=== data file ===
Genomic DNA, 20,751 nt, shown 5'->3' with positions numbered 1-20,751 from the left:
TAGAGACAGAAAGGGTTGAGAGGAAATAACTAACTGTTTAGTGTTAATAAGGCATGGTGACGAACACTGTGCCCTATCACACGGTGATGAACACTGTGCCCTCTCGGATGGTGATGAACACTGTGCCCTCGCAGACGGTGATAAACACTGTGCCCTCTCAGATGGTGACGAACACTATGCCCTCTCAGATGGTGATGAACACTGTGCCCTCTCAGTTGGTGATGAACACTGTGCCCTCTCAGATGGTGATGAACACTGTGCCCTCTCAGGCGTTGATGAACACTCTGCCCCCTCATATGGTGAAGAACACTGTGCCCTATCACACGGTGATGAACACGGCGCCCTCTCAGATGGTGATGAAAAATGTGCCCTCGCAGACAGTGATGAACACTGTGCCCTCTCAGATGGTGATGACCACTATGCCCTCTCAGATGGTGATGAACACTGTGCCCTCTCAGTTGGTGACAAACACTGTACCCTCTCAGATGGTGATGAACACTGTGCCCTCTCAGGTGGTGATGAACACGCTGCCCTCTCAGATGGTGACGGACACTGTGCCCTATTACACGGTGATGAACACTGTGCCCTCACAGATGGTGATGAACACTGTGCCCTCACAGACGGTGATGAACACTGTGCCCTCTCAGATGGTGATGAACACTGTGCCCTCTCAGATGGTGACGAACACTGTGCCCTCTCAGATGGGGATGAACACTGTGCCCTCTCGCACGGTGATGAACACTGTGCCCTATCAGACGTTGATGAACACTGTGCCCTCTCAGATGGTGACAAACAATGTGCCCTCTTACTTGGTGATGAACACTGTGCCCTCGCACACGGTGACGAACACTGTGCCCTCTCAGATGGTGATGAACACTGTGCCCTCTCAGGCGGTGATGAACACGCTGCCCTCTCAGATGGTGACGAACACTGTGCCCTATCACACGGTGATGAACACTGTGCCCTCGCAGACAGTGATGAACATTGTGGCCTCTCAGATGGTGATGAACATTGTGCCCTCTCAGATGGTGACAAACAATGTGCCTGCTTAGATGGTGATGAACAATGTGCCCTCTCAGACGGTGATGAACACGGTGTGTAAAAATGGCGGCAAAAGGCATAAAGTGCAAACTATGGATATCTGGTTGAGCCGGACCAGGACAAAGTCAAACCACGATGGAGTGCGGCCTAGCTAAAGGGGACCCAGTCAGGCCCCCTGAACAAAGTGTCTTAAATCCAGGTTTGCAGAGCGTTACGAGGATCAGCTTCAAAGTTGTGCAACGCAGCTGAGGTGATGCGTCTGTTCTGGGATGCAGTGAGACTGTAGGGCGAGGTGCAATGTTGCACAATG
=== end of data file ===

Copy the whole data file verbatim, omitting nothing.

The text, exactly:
Genomic DNA, 20,751 nt, shown 5'->3' with positions numbered 1-20,751 from the left:
TAGAGACAGAAAGGGTTGAGAGGAAATAACTAACTGTTTAGTGTTAATAAGGCATGGTGACGAACACTGTGCCCTATCACACGGTGATGAACACTGTGCCCTCTCGGATGGTGATGAACACTGTGCCCTCGCAGACGGTGATAAACACTGTGCCCTCTCAGATGGTGACGAACACTATGCCCTCTCAGATGGTGATGAACACTGTGCCCTCTCAGTTGGTGATGAACACTGTGCCCTCTCAGATGGTGATGAACACTGTGCCCTCTCAGGCGTTGATGAACACTCTGCCCCCTCATATGGTGAAGAACACTGTGCCCTATCACACGGTGATGAACACGGCGCCCTCTCAGATGGTGATGAAAAATGTGCCCTCGCAGACAGTGATGAACACTGTGCCCTCTCAGATGGTGATGACCACTATGCCCTCTCAGATGGTGATGAACACTGTGCCCTCTCAGTTGGTGACAAACACTGTACCCTCTCAGATGGTGATGAACACTGTGCCCTCTCAGGTGGTGATGAACACGCTGCCCTCTCAGATGGTGACGGACACTGTGCCCTATTACACGGTGATGAACACTGTGCCCTCACAGATGGTGATGAACACTGTGCCCTCACAGACGGTGATGAACACTGTGCCCTCTCAGATGGTGATGAACACTGTGCCCTCTCAGATGGTGACGAACACTGTGCCCTCTCAGATGGGGATGAACACTGTGCCCTCTCGCACGGTGATGAACACTGTGCCCTATCAGACGTTGATGAACACTGTGCCCTCTCAGATGGTGACAAACAATGTGCCCTCTTACTTGGTGATGAACACTGTGCCCTCGCACACGGTGACGAACACTGTGCCCTCTCAGATGGTGATGAACACTGTGCCCTCTCAGGCGGTGATGAACACGCTGCCCTCTCAGATGGTGACGAACACTGTGCCCTATCACACGGTGATGAACACTGTGCCCTCGCAGACAGTGATGAACATTGTGGCCTCTCAGATGGTGATGAACATTGTGCCCTCTCAGATGGTGACAAACAATGTGCCTGCTTAGATGGTGATGAACAATGTGCCCTCTCAGACGGTGATGAACACGGTGTGTAAAAATGGCGGCAAAAGGCATAAAGTGCAAACTATGGATATCTGGTTGAGCCGGACCAGGACAAAGTCAAACCACGATGGAGTGCGGCCTAGCTAAAGGGGACCCAGTCAGGCCCCCTGAACAAAGTGTCTTAAATCCAGGTTTGCAGAGCGTTACGAGGATCAGCTTCAAAGTTGTGCAACGCAGCTGAGGTGATGCGTCTGTTCTGGGATGCAGTGAGACTGTAGGGCGAGGTGCAATGTTGCACAATG